Lobsang Sangay’s Path
Written by Wang Lixiong
Translated by Ogyen
On April 27, the Tibetan exile government officially announced the Kalon Tripa election result that replaced the elderly Samdong Rinpoche in robes by the young Harward PhD Lobsang Sangay in suits and became the new leader of the exile government. Meanwhile, the Dalai Lama too announced his complete retirement from politics and thus, a new epoch can be said to have begun to exile community.
It is too early to say what changes Lobsang Sangay’s government will bring but by offering him the seat of the prime minister through votes, the voters undoubtedly hold a hope of change. This hope will push him for the change to materialize.
People cite that being an overseas resident, Lobsang Sangay is better aware of the Tibetan refugees abroad, which the earlier governments were less familiar and neglected. Lobsang Sangay can change this by tapping their participation to let them play greater roles.
People also say that the exile settlements being not managed well enough as Samdong Rinpoche is a monk and so lacks in the experiences of secular life. However, Lobsang Sangay was born and brought up in these settlements and so his knowledge about the settlements will help improve their welfare.
Yet there are people speculating that with Lobsang Sangay's wife being from Bhutanese royal family, he will also strive for the well-being of the Tibetans in the Himalayan regions, and so on.
However, these above-mentioned are not the real changes, rather are more of vulgarization of the elected government and localization of the exile community which are not wrong though, these are almost the inevitable paths to be taken by a government formed through universal suffrage, like Kuomintang Party forgoing its ambition of returning to mainland China to revive its influence for the sake of its vote-bank in Taiwan. But with new aspirations and ambitions, Lobsang Sangay would not be satisfied merely with these, and these aspirations and ambitions are realized by none other than solving the Tibetan issue.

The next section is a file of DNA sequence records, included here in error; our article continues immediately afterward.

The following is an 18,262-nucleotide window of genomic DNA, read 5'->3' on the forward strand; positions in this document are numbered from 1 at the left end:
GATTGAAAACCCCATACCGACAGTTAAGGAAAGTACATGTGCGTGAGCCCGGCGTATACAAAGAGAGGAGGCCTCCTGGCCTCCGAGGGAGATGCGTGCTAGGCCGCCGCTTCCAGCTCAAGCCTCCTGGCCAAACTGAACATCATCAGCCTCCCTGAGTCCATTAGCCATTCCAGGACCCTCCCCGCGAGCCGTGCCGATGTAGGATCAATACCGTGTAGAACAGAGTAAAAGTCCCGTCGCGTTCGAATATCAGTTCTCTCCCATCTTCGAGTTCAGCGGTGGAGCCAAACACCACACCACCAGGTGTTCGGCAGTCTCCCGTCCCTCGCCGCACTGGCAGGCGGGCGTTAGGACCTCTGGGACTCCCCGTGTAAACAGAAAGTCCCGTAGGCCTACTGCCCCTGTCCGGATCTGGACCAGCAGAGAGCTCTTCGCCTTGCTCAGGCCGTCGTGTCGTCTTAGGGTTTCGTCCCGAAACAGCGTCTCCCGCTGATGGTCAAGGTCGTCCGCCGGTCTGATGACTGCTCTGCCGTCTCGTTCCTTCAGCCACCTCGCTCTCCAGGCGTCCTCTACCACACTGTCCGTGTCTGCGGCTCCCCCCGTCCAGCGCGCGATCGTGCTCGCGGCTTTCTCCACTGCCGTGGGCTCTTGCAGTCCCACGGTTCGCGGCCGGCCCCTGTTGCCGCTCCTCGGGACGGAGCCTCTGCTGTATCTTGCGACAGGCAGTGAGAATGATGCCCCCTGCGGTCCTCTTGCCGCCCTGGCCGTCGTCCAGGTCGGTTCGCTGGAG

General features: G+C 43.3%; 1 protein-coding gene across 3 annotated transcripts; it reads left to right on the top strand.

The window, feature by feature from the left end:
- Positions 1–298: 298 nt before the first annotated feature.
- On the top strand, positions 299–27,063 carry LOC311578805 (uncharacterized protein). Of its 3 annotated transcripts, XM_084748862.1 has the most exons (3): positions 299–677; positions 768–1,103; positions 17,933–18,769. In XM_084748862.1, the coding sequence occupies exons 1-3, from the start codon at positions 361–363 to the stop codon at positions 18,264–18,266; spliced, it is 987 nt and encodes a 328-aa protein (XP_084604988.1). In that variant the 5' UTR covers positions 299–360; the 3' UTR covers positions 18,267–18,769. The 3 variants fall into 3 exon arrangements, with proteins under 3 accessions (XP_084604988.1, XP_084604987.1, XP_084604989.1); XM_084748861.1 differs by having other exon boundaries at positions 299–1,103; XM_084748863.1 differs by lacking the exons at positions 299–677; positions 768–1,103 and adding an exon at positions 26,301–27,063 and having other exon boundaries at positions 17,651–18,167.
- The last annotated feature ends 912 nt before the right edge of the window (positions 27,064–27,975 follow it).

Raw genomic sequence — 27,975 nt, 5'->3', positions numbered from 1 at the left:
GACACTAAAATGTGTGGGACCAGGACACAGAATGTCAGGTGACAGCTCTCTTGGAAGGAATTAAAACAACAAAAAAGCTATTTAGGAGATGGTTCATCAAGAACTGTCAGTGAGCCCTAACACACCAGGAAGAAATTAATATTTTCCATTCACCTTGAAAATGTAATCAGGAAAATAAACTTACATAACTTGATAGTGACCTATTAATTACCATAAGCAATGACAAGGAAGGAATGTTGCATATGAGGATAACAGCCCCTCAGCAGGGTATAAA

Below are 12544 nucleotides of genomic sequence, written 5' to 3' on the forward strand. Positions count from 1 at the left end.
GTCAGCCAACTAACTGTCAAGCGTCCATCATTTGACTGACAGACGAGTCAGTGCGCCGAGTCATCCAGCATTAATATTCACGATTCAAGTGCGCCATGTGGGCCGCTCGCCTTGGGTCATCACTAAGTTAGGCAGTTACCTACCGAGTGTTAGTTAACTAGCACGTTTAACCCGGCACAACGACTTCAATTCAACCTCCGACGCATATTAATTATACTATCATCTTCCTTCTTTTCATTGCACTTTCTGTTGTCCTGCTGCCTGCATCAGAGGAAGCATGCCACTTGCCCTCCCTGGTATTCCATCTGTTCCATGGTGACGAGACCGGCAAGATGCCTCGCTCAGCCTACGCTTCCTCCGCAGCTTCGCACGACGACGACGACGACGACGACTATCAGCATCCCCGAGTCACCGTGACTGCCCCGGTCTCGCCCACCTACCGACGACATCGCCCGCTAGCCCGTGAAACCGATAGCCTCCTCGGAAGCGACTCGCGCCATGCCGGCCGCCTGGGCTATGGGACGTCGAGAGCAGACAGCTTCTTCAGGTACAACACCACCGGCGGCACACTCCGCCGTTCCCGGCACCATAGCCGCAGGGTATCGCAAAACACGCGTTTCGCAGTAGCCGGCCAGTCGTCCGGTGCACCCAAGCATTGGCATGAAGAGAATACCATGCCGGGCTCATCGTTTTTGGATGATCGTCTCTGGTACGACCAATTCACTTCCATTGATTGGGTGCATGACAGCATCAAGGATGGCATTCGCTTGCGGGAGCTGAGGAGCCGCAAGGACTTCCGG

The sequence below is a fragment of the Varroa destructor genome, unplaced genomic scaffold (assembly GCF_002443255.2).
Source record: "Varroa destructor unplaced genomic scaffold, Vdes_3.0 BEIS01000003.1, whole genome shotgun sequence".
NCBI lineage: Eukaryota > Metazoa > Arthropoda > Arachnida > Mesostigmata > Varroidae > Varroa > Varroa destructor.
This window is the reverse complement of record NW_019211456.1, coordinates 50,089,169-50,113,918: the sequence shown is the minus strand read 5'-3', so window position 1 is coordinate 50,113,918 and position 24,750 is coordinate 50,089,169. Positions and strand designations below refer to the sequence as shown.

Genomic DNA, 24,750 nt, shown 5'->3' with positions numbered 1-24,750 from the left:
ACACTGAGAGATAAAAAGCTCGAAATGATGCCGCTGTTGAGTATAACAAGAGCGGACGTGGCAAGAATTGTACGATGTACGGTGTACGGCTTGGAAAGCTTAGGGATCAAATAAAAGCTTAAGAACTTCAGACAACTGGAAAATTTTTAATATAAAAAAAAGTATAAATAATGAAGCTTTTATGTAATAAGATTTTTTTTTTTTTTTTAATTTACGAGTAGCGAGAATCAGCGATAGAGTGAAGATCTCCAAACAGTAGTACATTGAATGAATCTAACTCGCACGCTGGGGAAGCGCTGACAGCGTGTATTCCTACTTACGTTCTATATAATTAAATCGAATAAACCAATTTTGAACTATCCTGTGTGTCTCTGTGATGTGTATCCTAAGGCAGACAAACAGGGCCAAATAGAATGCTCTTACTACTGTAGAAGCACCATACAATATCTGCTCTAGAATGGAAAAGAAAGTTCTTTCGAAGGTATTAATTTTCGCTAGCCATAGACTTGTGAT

Nevertheless, this is exactly where his weakness lies. The older generation of exile leaders have seen and experienced Tibet, familiar with the land and its people, plus dealt with the Chinese government for many years. Lobsang Sangay has never been to Tibet and is short in his knowledge about China. However, unlike past leaders who were keen dealing with China, his weakness might in turn will impel him to go on a new path of no more being deceived by the Chinese government as was in the case of Samdong Rinpoche’s government gaining no substantial progress with 10 years of diplomatic effort and eventually declared no solution would come in dealing with China.
Then what path Lobsang Sangay is going to take? Does he have it already formed in his mind or just moving ahead blindly? He must not be simply disengaging with China, though he might be good at improving relations with the west which the Dalai lama has already done to the greatest extent, yet achieved nothing. West being far away from China, which to some extent, also means far away from the Tibetans in Tibet under Chinese rule. Thus Lobsang Sangay should, in between the two extremes of paths taken by his predecessors, find a new path that has never been taken before. Whether there is such a path or not, what path it is and how to go, we should just wait and see during his term as the prime minister.